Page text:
As the increase of technology devices saturated the market, Kayle Concepts recognized that children’s playtime was being replaced by tablets, smart phones and other technological toys and learning devices. The notion of having an inseparable, huggable plush best friend had apparently become a habit of the distant past.
With the intent of bringing back the plush buddy, Laura Jiencke, founder of Kayle Concepts had an idea of combining traditional plush toy designs with state-of-the-art technology. The concept of an educational “huggable” plush learning companion that could be combined with a wide range of online digital content would provide children with a great source of entertainment while assisting in educating and developing Cognitive and Communication skills.
Laura Jiencke is the founder and creator of the awarding winning Bluebee Pals Interactive Plush Learning Tools, Bluebee Pals Life Skills/Educational App and co-author of the Bluebee Pals Techie Rangers book. The Bluebee Pals and companion app are recognized globally as an effective assistive technology tool for early learners and special needs children for engaging communication and learning.
Kayle Concepts is well known for their numerous collaborations with educators, therapists and universities through her non-profit donation program, The Bluebee Pal Project. Laura is passionate about working with special needs organizations and contributing viable resources for educators and therapists through bluebeepals.com. The Bluebee Pal Website is a highly respected resource for many educator and therapy organizations.
Bluebee Pals Project
Bluebee Pals for Special Needs Donation Program
Kayle Concepts donates Bluebee Pals to schools and organizations across the country for use in their classrooms and therapy sessions. Teachers, parent’s and therapists are experiencing the impact of using Bluebee Pals as educational tools. Feedback from hundreds of special needs educators said our “talking tech buddies” encourage communication, language use, attentiveness, sensory processing, and positive behaviors.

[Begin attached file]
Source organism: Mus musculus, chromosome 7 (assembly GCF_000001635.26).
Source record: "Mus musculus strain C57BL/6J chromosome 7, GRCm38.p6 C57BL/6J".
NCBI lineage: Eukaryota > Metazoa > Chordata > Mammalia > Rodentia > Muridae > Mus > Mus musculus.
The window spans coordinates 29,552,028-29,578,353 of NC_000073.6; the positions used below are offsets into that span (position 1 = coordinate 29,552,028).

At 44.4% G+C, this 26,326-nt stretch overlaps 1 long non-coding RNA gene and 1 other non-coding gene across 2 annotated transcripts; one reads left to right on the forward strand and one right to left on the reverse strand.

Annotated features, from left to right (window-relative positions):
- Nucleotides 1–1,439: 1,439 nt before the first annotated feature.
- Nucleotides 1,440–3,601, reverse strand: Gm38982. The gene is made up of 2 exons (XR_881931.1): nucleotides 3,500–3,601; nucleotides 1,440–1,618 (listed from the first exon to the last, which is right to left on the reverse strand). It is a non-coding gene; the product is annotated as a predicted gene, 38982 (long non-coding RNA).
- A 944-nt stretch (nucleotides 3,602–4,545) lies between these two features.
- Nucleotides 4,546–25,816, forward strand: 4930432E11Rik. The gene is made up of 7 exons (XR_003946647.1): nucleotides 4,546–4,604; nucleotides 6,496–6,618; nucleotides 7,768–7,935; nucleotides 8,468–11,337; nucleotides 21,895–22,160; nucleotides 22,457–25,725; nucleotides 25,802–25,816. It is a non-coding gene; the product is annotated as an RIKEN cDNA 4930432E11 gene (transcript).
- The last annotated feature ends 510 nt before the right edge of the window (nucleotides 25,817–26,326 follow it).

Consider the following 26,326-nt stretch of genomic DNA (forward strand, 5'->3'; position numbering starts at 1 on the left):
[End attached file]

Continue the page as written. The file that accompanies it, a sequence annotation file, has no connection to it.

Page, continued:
Bluebee Pals Project – A Nonprofit
We believe in giving back to the communities in which we serve by supporting special needs children through our Nonprofit 501(c)(3), the Bluebee Pals Project. Our vision is to see all children reach their full potential by giving them the tools they need today. We are committed to making a difference by assisting the professionals who help those with special needs on a path towards their bright and promising futures.
THE AUTISM INFORMATION STATION
What is autism anyway? In Episode 1 of Bluebee TeeVee, host James Sullivan and his Bluebee Pal, Leo, have a chat about what autism is and what it means to be someone on the autism spectrum. “It’s a world of abilities…and possibilities,” says Leo…and we couldn’t agree more!
Let’s talk! In Episode 3 of Bluebee TeeVee, host James Sullivan talks to his Bluebee Pal, Riley, about about the many ways autistic people communicate. You see some people with autism can’t speak but they can still be heard and understood using picture boards or communication tools, like apps on tablets. The fancy word for this type of talking is augmentative and alternative communication or AAC for short. “Far out!” says Riley, and she’s even more surprised when she finds out that she’s a communication tool too!
EPISODE 4 BONUS!! Discover the secrets to creating a successful buddy program at school. Download our “Friendship Kit,” a complete guide to how one mom created a lunch buddy program and lasting friendships for her autistic son. So successful, the program was featured in People Magazine. Mom and Quirks and Chaos blogger, Lisa Smith, breaks everything down for you including sample forms and permission slips.
Nearly 70 percent of children with autism spectrum disorders (ASD) experience emotional trauma as a result of being bullied. That’s 3 times more likely than their typically developing peers. In Episode 5 of Bluebee TeeVee host James Sullivan and his Bluebee Pal co-host, Sammy, talk about bullying and cyber-bulling. Learn how to take action and where you can find help.
When you talk about autism in your classroom, it’s important that you include autistic viewpoints and experiences as a part of the discussion. There will always be a place for professional and parental guidance and perspectives, but autistic voices should rise to the top. They are the true “experts” on autism. Through them, you and your students will be able to make a personal connection to what it means to be autistic and take away a more authentic understanding of the autism experience.
Get your 1st, 2nd or even 3rd Bluebee Pal Today!!